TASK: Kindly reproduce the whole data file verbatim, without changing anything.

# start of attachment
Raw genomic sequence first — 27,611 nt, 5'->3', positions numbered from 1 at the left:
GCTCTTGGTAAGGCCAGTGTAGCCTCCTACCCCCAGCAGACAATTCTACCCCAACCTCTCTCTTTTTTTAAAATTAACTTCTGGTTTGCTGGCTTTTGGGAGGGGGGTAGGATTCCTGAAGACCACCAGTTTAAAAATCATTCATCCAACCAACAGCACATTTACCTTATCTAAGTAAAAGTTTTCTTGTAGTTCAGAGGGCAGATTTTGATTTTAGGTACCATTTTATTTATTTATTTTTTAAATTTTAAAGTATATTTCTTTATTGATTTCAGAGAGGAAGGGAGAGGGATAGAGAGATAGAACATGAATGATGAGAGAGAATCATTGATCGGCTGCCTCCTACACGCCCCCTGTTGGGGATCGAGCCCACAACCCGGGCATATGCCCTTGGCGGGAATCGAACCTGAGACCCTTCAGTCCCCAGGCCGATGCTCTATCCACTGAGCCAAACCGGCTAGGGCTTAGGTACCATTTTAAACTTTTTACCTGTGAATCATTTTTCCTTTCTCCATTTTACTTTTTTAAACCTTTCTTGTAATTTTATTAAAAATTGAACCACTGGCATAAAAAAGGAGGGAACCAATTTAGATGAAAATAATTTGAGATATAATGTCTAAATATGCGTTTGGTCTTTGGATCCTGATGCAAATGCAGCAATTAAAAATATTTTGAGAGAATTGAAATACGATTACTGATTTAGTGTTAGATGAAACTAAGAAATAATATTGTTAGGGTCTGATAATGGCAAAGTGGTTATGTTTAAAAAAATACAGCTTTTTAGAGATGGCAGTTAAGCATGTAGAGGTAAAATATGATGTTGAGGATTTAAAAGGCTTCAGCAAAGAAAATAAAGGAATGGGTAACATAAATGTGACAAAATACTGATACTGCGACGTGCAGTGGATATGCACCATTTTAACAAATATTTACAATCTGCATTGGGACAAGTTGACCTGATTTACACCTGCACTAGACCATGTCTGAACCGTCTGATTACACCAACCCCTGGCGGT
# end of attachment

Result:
Raw genomic sequence first — 27,611 nt, 5'->3', positions numbered from 1 at the left:
GCTCTTGGTAAGGCCAGTGTAGCCTCCTACCCCCAGCAGACAATTCTACCCCAACCTCTCTCTTTTTTTAAAATTAACTTCTGGTTTGCTGGCTTTTGGGAGGGGGGTAGGATTCCTGAAGACCACCAGTTTAAAAATCATTCATCCAACCAACAGCACATTTACCTTATCTAAGTAAAAGTTTTCTTGTAGTTCAGAGGGCAGATTTTGATTTTAGGTACCATTTTATTTATTTATTTTTTAAATTTTAAAGTATATTTCTTTATTGATTTCAGAGAGGAAGGGAGAGGGATAGAGAGATAGAACATGAATGATGAGAGAGAATCATTGATCGGCTGCCTCCTACACGCCCCCTGTTGGGGATCGAGCCCACAACCCGGGCATATGCCCTTGGCGGGAATCGAACCTGAGACCCTTCAGTCCCCAGGCCGATGCTCTATCCACTGAGCCAAACCGGCTAGGGCTTAGGTACCATTTTAAACTTTTTACCTGTGAATCATTTTTCCTTTCTCCATTTTACTTTTTTAAACCTTTCTTGTAATTTTATTAAAAATTGAACCACTGGCATAAAAAAGGAGGGAACCAATTTAGATGAAAATAATTTGAGATATAATGTCTAAATATGCGTTTGGTCTTTGGATCCTGATGCAAATGCAGCAATTAAAAATATTTTGAGAGAATTGAAATACGATTACTGATTTAGTGTTAGATGAAACTAAGAAATAATATTGTTAGGGTCTGATAATGGCAAAGTGGTTATGTTTAAAAAAATACAGCTTTTTAGAGATGGCAGTTAAGCATGTAGAGGTAAAATATGATGTTGAGGATTTAAAAGGCTTCAGCAAAGAAAATAAAGGAATGGGTAACATAAATGTGACAAAATACTGATACTGCGACGTGCAGTGGATATGCACCATTTTAACAAATATTTACAATCTGCATTGGGACAAGTTGACCTGATTTACACCTGCACTAGACCATGTCTGAACCGTCTGATTACACCAACCCCTGGCGGT